It’s good to reflect on how you like to communicate with others– do you prefer face-to-face meetings, emails, phone calls? It is equally important to understand how your co-worker best communicates and find common ground. Once you have determined your preferred style of working together, then you can move forward and hammer out next steps.

Do Define the Objective
If you are getting together to shoot the breeze, then have fun chatting… preferably over a pint of something on draft at the local pub. But if you are meeting in order to get something accomplished for the company, start by defining the objective. This basic step is often overlooked. Be clear about your end goal and agree on the steps that will get you to that end. Decide on who will be responsible for which steps in the process and how to measure whether or not the step is achieved. These clear goals and strategies will set up your future conversations for success as well.

Don’t Ask the Wrong Questions
For example, don’t ask leading questions. Leading questions presume that you know the answer. A leading question might be, “Do you think we should host the next meeting at the hotel down the street?” This presumes you know what the answer will be. Perhaps you can say instead, “Where do you think it would be best to host the next meeting?”
In general, ask short, open ended questions that allow your colleague to give their own thoughtful answers. They might have a great idea that you hadn’t even considered!

Focus on Good Communication


Do Actively Listen
Listen to your co-worker to understand what they are saying, don’t listen in order to reply. If you are concentrating on what you will say next, then it is much harder to truly listen to your colleague. You actually might miss what they said! To help you concentrate, remove distractions at the start of your conversation. This could mean turning your phone over, closing your laptop or simply putting your back to your computer screen.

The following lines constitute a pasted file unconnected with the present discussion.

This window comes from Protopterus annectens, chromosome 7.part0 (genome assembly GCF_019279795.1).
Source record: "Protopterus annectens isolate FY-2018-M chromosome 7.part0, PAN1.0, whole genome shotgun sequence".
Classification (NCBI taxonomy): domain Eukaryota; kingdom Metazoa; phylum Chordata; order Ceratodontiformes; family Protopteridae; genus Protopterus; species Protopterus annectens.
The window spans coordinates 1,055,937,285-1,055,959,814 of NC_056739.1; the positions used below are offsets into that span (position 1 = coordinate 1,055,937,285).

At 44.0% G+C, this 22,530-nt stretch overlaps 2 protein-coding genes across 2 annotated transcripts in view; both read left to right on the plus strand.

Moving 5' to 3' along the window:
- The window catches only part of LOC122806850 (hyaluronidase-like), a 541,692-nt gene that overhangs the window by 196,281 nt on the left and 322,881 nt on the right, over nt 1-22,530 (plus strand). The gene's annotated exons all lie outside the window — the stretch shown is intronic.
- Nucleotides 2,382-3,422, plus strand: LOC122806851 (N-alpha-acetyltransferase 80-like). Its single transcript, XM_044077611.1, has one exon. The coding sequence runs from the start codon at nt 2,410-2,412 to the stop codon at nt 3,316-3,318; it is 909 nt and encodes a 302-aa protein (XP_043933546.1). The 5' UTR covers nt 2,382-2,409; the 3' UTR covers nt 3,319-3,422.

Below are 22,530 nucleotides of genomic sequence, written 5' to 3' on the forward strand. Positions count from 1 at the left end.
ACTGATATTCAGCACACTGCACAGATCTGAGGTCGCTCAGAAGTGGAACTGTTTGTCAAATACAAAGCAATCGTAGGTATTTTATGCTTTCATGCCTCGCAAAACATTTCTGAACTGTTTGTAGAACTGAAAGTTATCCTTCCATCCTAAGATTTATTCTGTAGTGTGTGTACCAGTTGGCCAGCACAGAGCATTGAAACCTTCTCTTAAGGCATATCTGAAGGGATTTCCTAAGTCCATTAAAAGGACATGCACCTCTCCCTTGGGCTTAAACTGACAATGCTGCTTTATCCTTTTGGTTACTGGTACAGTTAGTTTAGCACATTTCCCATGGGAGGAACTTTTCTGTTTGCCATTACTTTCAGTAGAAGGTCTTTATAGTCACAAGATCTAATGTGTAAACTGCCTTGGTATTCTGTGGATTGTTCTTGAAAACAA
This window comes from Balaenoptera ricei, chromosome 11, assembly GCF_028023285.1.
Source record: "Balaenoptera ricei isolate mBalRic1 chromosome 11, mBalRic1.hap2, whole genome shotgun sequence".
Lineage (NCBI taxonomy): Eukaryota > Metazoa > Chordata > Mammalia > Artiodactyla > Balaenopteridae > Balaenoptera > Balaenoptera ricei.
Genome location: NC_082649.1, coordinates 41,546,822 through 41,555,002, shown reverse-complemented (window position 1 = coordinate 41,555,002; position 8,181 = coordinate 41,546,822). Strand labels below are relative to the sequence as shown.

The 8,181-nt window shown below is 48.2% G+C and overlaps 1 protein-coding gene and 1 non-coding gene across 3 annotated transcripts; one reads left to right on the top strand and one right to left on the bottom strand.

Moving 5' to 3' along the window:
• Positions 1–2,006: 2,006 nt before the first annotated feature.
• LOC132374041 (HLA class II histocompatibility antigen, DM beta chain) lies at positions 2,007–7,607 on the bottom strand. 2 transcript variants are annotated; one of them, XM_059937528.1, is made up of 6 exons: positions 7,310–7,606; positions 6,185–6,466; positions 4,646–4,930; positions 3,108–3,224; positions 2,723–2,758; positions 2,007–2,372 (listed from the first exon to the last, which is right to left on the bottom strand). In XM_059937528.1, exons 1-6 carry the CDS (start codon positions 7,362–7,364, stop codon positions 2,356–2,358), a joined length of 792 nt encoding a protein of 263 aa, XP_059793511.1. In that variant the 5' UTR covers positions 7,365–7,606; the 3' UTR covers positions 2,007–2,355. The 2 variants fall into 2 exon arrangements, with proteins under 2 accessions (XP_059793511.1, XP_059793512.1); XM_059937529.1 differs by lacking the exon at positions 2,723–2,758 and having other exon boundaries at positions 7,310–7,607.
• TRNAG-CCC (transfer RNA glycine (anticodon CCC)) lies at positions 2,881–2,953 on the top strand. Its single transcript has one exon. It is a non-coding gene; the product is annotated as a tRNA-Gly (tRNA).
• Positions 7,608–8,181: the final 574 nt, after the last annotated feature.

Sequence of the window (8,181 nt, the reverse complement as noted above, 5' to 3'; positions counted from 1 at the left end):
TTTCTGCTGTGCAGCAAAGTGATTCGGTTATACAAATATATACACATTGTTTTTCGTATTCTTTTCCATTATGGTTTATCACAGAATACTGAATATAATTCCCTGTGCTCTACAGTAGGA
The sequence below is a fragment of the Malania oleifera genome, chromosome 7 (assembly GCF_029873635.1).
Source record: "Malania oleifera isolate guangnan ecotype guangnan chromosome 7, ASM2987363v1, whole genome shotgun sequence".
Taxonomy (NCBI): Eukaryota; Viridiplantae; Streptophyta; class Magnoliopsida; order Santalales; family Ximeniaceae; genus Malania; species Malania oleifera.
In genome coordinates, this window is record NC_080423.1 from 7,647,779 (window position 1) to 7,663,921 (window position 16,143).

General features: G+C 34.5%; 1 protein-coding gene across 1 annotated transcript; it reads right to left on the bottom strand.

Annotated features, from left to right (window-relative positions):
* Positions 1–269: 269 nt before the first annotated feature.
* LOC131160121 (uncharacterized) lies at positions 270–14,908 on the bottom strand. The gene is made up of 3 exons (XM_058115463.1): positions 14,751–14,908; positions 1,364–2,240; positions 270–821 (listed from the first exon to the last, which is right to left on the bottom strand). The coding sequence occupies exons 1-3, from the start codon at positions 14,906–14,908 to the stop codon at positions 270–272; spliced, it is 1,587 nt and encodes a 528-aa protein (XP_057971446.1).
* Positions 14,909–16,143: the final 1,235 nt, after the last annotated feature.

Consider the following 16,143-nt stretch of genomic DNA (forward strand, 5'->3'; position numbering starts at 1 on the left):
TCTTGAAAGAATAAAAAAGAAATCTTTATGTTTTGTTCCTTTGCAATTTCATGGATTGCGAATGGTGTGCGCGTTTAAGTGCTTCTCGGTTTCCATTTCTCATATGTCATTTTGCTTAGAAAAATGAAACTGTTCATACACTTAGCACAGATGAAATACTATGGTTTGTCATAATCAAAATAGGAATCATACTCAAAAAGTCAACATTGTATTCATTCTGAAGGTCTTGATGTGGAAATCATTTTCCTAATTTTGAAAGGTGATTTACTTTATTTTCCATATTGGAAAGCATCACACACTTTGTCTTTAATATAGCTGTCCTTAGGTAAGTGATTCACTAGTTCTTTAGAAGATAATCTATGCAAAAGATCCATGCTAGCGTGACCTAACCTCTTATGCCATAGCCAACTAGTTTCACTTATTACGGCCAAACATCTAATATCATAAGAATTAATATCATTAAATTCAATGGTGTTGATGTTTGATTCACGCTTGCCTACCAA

Don’t Show the Wrong Body Language
Your body language can give you away if you are not really listening to your co-worker. Shift your body in such a way to demonstrate that you are engaged in the conversation. You can do this by leaning forward, uncrossing your arms, and looking them in the eye. Without saying a word, you can show your colleague that you understand what they are saying by nodding.
Think of someone in your life who is a good listener. What do they do when you are talking together? The next time you are engaged in conversation with them, make a mental note of their behavior and then try to mimic their actions.

Practice Makes Better
Good communication takes practice. Start by trying one of the above strategies for a few weeks until you feel like you have mastered the concept. Once you feel confident, move on to the next idea. Hopefully you will find your conversations and meetings are more productive and create a positive environment.

If you are looking for a creative way to practice communication with your teammates, consider trying one of our workshops such as Improv Workshop: Imagine the Possibilities or Team Development Challenge. Other benefits to these programs include increasing group effectiveness and strengthening leadership skills. Our Team Building programs also exercise communication skills, stimulate camaraderie and relieve stress. Whatever type of program suits your group; we are here to help you.

Contact us!
Corporate Event Interactive
312-540-1000